There are more than 90 complaints against Brazil in the Human Rights Commission of the Organization of American States (OAS), and one of them concerns collective racial discrimination allegedly suffered by the “quilombola” (runaway slaves and their descendants) communities of Alcântara, in the Northeast Brazilian state of Maranhão.
According to the complaint, the rights of the “quilombolas” of Alcântara have been disrespected since 1980, when the Aerospace Launch Center was created. Hundreds of families were removed from their lands and transferred to farming settlements, inducing culture shock.
“The moment the project got underway, they were able to remove us, due to our own lack of organization,” said Ivo Fonseca Silva, one of the coordinators of the Association of Rural Black Quilombola Communities of Maranhão.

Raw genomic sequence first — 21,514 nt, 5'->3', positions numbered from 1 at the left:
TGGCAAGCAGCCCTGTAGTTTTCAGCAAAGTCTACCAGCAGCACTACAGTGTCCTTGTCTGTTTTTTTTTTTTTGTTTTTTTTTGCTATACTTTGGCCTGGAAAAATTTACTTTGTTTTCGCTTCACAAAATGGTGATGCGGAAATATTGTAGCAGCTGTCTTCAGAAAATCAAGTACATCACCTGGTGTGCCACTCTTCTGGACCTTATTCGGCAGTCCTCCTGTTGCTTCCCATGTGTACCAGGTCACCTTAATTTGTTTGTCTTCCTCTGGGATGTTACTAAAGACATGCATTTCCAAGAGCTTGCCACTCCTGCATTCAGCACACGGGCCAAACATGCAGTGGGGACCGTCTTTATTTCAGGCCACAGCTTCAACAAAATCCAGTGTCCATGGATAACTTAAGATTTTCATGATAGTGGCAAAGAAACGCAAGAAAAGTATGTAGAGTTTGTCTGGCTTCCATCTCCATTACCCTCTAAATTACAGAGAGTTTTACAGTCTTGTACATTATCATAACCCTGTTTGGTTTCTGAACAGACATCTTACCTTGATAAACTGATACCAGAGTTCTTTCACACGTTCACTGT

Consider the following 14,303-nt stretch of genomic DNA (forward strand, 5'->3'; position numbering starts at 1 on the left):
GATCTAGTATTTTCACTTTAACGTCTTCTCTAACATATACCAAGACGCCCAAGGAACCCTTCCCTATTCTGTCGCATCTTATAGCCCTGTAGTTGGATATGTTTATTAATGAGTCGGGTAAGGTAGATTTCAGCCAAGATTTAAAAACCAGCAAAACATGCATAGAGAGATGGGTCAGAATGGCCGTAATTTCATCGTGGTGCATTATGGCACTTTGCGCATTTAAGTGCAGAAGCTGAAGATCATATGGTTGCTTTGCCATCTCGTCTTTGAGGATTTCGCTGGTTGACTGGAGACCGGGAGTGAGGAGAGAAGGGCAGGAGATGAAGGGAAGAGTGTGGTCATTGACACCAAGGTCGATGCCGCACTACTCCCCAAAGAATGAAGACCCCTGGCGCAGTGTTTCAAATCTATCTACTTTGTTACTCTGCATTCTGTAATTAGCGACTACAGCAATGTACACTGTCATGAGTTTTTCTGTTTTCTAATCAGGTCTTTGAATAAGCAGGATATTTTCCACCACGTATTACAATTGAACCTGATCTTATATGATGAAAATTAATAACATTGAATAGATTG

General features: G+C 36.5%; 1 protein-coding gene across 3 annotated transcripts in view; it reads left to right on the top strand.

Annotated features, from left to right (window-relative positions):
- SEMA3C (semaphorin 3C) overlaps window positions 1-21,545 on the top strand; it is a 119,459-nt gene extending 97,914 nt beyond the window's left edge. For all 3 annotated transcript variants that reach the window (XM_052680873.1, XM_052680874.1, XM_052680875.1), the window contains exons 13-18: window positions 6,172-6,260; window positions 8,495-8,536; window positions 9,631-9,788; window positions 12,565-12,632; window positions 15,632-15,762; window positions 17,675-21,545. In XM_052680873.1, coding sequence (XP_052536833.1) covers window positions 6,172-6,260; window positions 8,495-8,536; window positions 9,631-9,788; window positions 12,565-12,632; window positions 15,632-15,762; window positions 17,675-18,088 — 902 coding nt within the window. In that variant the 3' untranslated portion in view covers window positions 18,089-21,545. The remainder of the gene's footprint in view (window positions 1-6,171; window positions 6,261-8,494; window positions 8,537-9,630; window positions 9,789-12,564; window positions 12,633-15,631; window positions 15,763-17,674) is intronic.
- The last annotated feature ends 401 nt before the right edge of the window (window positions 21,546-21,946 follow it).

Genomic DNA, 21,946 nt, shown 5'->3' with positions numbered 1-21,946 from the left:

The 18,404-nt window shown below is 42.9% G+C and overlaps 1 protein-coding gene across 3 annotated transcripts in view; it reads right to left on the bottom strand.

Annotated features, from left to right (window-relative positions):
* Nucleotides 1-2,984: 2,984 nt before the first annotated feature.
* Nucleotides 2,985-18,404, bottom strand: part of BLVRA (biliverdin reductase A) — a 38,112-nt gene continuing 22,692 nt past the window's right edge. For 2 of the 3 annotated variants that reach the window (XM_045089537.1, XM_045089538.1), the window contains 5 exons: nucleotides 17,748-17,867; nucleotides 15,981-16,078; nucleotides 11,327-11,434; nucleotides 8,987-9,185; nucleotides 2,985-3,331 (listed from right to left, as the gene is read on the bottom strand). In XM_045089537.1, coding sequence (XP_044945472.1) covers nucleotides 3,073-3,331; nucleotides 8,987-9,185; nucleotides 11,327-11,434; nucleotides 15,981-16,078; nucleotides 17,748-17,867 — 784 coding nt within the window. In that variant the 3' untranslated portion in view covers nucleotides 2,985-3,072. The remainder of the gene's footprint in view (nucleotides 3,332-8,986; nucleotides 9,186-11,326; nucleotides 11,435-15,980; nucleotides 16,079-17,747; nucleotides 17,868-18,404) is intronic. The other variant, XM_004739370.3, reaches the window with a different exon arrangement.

The government has since created an Inter-Ministerial Work Group to offer solutions that respect the rights of the region’s “quilombola” citizens, in case the aerospace base is ever expanded.
Descendants of ex-slaves, community members only began to receive government policy benefits in 2003, with the publication of Decree 4887, which assures these communities possession of the land and access to health, education, and sanitation.
For Andressa Caldas, legal director of the non-governmental organization, Global Justice, which filed the Alcântara case with the OAS, even though they have an ancestral right to the land and Brazil’s laws are progressive, “quilombolas” are not recognized as owners.
Ivo Fonseca Silva said that they expect that the Alcântara Action Plan will be ready by June and that the government will determine what will happen to the community.
Translation: David Silberstein